OEN NewsIntellectual Property Considerations When Making Things Public by Julie Reed

Post contributed by Julie Reed 

You’re full of enthusiasm and excitement! You have a new company, a new product, a new discovery, or all three. Your people want to shout it from the rooftops and plaster it all over your website. Of course they do! Who wouldn’t? But take a deep breath and spend five or ten minutes ensuring that you will not jeopardize anything. Some things for you to consider:

Your company sells widgets, and your people came up with a cool company name. You checked the Oregon State register of businesses and made sure that no one else uses that name. Great! Did you check the trademark listings at the United States Patent and Trademark Office? No one in Oregon uses that name, but if you plan to sell products on the Internet using a website address including your company name, you could be walking into trouble. You may discover that a company in some other state has a registered federal trademark for your company name or a similar name, and that company sells widgets too. If you put your website up with that name and start selling widgets, the other company may send you a letter informing you of its trademark. Your choice: fight the suit ($$$) or change your company name. Yikes!

A similar problem can occur with identity materials used to build your brand. The brand campaign may have particular images and colors that you want to become associated with your company. A quick check to make sure that none of them are too close to well-known brands and images can save you a lot of time and hassle later. No swooshes, no golden arches, no NFL team colors.

All of this applies to new product names. Say that another company sells a product called the Widget 2 and has a registered trademark for that name. Your product manager gets over enthusiastic about your company’s newest product, the Widget 2.0. He’s plastered product announcements all over your website without checking. Whoops. Here comes the letter from the owners of the Widget 2 trademark.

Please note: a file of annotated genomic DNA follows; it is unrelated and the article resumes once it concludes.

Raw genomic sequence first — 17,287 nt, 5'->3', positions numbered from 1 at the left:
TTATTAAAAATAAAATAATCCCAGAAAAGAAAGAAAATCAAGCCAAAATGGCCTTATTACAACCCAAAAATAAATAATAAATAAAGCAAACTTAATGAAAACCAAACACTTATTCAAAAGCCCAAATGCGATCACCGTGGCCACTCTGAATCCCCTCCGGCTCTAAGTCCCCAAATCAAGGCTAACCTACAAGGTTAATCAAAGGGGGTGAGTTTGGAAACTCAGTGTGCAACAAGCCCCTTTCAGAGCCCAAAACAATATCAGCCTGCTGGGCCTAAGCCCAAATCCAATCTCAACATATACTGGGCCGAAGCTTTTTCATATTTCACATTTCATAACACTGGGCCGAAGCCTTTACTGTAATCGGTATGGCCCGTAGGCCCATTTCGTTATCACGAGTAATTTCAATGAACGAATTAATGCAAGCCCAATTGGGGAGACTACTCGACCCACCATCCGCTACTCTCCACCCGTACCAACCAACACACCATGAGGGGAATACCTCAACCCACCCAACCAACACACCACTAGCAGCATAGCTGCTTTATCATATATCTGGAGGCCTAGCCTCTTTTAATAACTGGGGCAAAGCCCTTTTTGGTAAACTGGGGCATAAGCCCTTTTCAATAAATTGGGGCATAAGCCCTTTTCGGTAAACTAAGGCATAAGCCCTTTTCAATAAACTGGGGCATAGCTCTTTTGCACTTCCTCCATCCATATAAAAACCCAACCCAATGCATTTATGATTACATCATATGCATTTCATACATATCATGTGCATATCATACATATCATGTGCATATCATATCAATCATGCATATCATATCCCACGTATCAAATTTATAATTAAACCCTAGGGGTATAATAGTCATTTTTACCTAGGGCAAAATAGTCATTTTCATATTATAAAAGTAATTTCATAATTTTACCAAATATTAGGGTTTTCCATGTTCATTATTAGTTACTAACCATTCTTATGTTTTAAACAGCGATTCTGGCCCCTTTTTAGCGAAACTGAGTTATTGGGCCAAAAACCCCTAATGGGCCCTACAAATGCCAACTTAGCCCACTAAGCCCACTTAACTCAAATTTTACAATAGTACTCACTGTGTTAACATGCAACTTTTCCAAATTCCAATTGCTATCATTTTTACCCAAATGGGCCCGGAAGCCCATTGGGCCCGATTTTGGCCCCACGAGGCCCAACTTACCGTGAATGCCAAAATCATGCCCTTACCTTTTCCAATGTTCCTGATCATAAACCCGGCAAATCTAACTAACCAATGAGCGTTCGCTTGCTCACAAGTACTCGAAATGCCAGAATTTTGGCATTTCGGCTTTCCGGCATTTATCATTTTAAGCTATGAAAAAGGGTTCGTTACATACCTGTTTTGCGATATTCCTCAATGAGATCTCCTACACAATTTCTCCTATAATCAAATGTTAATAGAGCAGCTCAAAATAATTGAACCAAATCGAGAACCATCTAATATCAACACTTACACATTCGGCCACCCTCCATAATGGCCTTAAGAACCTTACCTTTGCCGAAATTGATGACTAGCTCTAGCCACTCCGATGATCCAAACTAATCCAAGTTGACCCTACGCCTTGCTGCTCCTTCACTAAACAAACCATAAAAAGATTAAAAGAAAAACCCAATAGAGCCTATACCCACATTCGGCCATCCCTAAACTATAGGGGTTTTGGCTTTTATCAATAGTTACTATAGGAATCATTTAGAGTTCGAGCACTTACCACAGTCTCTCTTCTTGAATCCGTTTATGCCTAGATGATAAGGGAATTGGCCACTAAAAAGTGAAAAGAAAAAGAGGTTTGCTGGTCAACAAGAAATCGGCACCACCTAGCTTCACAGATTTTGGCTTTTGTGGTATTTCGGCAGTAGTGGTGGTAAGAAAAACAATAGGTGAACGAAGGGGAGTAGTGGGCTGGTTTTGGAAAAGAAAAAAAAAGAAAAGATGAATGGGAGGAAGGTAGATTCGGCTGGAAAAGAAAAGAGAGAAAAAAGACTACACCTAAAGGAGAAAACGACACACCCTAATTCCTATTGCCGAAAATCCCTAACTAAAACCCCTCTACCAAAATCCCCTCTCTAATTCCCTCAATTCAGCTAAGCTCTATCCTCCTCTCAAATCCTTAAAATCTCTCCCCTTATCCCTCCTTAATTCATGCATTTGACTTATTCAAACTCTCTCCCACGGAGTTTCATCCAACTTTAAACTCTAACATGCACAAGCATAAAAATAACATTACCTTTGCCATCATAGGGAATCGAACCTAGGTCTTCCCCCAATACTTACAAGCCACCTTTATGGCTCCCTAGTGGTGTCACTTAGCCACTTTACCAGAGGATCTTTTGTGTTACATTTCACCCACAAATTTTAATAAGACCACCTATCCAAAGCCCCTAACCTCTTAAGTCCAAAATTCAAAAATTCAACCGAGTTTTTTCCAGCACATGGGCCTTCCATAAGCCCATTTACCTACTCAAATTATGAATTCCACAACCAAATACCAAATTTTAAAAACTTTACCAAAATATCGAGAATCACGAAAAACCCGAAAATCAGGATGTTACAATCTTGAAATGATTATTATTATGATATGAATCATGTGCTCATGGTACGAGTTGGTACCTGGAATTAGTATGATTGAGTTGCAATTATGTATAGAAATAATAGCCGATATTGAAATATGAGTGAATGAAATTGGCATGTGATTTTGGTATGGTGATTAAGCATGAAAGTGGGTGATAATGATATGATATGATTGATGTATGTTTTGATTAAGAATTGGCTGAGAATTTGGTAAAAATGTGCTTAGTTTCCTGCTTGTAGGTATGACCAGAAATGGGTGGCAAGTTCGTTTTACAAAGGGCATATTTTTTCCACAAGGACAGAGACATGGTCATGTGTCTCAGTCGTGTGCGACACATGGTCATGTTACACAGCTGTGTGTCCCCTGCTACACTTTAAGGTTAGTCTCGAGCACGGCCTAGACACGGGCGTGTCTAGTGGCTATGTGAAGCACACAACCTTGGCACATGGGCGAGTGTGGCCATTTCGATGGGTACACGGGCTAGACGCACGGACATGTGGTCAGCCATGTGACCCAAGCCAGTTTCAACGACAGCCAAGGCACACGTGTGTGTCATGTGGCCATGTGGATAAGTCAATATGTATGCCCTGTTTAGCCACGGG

Speaking of the Widget 2.0, did you file a patent application on the unique features and capabilities of the product? Or did you blog about a discovery that was eventually included in the Widget 2.0? It’s okay; the U.S. patent laws give you a year to file a patent application after either a public disclosure of the invention or an offer for sale of products containing the invention. So get the application filed! And keep an eye on your blog . . .

And finally, let’s talk about your website. Your web designer found a photograph to use as part of your webset. Maybe the widgets are for mountain climbing and she found a stunning picture of a mountain online, downloaded it and put it on your website. Hmmm. Was it a free photograph? Even if it didn’t cost anything, does it require attribution identifying the photographer or other copyright owner? Did she put the attribution on your website? Photographers may offer images for free as long as the website identifies them, but not identifying the photographer can result in a nasty letter from a law firm and a hefty fee to ensure that the photographer doesn’t file suit. If your web designer did pay for the photograph, keep the records of the date and time of download and the payment, just in case.

Keep your excitement and your enthusiasm! Promote your new business, your new product, your new discovery! Just take a second, make some checks, maybe make some changes, and then throw the party!

About the author:

Attorney Julie Reed is a member of Miller Nash Graham & Dunn’s patent team. With more than 25 years of intellectual property experience, Julie has participated in the growth of technologies from their formative stages to market acceptance. She helps develop strategic plans that tightly couple patent acquisition and licensing with business strategies. Julie can be reached by phone at 360.619.7028 or by email at julie.reed@millernash.com.

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